“Everything is divided 50/50, right?” If I had a penny for every time that question was asked, or if that statement was true, I probably wouldn’t be working. Where did this myth start and why is it still floating around? Is it something that is just assumed by virtue of being in a couple? Anyway, FYI the answer is NO; and neither is 50/50 the starting point. Unfortunately, it appears this guy understood this common myth to be gospel and literally divided everything in half before obtaining some family law advice: http://www.dailymail.co.uk/news/article-3129366/I-ve-left-half-Spurned-boyfriend-chops-owns-two-splitting-girlfriend-including-car-TV-iPhone.html Lucky there weren’t any kids involved.
IN CHILDREN WE TRUST I am now a grandfather and have been practising in Family Law for almost 30 years. Recently I read a poem written by my 15 year old nephew. Isaac brought home to me the true perspective of life through a young person’s eyes. The reason it had such an effect on me was because it highlighted just how important it is to listen to and appreciate our children’s perspective of emotional situations.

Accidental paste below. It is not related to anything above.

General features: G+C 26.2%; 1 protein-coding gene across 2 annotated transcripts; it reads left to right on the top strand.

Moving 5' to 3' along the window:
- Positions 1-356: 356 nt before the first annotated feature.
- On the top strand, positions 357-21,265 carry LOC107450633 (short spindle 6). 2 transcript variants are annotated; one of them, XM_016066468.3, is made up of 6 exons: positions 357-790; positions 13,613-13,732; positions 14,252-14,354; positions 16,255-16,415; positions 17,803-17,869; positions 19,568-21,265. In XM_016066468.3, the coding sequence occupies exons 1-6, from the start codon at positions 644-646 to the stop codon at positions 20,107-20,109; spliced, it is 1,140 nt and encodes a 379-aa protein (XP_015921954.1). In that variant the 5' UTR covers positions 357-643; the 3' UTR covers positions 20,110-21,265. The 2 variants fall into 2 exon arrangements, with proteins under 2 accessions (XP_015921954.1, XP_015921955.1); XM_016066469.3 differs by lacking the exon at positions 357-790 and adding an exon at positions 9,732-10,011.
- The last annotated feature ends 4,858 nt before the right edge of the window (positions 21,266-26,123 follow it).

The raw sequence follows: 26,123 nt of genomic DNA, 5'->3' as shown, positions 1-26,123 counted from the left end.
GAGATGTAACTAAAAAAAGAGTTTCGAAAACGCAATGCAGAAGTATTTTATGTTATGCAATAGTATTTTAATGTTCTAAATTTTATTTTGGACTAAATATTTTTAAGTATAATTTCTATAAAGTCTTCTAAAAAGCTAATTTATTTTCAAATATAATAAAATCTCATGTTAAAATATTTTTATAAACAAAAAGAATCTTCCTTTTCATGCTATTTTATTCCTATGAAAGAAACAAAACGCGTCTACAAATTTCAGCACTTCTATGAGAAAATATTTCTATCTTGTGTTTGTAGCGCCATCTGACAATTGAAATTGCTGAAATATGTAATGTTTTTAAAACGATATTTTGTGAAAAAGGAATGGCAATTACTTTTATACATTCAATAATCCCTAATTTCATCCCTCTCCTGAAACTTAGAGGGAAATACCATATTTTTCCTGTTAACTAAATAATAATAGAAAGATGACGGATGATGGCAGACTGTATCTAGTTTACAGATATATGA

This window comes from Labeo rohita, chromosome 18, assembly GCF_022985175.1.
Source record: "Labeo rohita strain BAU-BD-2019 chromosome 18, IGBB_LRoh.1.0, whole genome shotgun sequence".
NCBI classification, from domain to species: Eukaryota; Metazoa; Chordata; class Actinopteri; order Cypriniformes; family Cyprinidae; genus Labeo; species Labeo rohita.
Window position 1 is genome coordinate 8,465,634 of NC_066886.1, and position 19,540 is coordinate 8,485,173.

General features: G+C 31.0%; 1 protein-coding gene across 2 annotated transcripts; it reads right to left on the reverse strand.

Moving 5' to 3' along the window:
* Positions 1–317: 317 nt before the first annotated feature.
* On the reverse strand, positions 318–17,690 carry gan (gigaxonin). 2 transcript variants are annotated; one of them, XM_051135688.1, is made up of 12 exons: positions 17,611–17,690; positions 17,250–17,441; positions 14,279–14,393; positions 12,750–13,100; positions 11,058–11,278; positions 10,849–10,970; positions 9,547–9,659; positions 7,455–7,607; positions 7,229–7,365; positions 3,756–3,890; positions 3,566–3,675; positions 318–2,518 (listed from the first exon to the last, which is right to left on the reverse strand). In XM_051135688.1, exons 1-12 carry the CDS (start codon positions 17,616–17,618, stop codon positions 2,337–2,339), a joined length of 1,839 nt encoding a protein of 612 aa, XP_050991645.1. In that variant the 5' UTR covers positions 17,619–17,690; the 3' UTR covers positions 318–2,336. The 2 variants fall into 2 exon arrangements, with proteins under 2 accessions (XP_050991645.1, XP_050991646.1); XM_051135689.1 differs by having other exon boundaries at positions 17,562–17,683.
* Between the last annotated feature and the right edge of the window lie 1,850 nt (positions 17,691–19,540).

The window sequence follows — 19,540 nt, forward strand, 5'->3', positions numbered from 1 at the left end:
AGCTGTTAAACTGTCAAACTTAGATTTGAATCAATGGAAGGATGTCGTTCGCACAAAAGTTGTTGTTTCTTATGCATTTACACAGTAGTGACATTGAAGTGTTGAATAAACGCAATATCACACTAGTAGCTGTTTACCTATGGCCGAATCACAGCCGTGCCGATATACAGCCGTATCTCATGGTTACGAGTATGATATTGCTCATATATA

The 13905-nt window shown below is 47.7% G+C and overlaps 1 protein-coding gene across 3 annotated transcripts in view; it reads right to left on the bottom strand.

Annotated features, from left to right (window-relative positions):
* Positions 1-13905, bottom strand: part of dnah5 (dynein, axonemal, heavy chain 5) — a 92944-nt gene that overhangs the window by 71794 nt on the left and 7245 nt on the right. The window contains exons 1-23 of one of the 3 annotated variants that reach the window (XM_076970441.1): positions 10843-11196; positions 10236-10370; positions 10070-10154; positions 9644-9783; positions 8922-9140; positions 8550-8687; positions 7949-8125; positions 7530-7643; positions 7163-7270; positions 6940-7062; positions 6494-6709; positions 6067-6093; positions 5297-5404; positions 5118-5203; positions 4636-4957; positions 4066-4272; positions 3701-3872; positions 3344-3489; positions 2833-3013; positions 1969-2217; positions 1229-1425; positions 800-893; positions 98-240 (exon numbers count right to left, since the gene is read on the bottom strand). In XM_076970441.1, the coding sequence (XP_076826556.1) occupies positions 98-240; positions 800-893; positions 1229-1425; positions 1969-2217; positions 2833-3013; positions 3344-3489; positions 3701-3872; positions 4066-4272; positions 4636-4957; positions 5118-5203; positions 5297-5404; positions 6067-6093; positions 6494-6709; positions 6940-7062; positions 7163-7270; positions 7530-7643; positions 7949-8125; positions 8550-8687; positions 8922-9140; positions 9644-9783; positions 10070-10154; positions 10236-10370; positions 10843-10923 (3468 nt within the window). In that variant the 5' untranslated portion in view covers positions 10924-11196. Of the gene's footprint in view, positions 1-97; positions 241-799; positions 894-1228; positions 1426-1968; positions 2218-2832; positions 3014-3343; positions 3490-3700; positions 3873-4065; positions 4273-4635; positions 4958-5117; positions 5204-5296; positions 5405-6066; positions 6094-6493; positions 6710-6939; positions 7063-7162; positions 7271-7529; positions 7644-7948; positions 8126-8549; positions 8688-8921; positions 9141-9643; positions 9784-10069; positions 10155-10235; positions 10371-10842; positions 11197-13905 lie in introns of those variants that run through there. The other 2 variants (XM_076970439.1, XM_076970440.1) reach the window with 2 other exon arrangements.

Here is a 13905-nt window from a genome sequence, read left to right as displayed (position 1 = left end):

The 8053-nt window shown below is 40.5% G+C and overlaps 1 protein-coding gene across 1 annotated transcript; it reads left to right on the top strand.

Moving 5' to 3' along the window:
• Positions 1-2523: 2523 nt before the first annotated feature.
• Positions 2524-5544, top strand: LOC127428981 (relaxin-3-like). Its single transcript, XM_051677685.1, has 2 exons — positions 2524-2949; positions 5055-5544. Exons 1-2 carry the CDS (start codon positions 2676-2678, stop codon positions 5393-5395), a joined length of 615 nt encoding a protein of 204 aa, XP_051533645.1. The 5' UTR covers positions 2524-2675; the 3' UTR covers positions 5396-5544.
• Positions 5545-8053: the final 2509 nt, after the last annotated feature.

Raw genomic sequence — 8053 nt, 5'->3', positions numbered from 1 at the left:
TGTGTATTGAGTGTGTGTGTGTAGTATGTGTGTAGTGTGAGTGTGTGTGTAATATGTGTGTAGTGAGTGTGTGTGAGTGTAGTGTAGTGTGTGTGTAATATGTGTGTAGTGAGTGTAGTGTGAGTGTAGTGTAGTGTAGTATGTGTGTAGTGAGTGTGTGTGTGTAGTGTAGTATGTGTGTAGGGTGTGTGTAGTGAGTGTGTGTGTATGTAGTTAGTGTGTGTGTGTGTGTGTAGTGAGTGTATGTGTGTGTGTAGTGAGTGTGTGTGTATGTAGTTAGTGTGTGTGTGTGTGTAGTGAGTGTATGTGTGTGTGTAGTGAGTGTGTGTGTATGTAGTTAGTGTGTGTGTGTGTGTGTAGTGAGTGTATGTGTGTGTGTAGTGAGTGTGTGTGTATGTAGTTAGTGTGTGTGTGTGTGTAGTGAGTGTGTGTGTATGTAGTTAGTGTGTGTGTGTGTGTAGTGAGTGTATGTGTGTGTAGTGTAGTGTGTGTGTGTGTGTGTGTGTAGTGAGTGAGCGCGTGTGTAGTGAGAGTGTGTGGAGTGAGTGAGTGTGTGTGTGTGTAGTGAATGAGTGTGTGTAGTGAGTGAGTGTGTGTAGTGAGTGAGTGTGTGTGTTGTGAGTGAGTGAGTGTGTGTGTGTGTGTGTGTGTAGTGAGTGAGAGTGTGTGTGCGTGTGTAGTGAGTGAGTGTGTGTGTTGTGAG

Help! I’m about to be cross-examined in a Trial! What should I know and what do I do?! Being called to give evidence in court is stressful. Here are some tips which we think are important for you to know: Dress appropriately: Don’t wear Louboutin heels or an expensive Brioni suit in an attempt to convey that you’re rich and powerful. Likewise, don’t turn up in unwashed rags in an effort to convey that you’re poor (and so you really need all the money you can get). Neither do you have to dress as though you’re part of the Amish culture if you’re trying to convey that you are conservative and caring. You are not a character, you are you and you are involved in this case. The clothes you wear should not be distracting; they should be comfortable and should simply convey that you consider this an important matter and that you have respect for the court.Men should wear a shirt with a collar and pants. No jeans, t-shirts or sunglasses on the head – this is not casual Friday and you are not at the pub. Women should wear dress shirts and pants or skirts or dresses. When I say dresses, I mean modest dresses. What works for you on a Saturday night out on the town will not work the same way for you in court. Avoid too much make-up and heavy perfume – actually, I think that one is just a general life rule.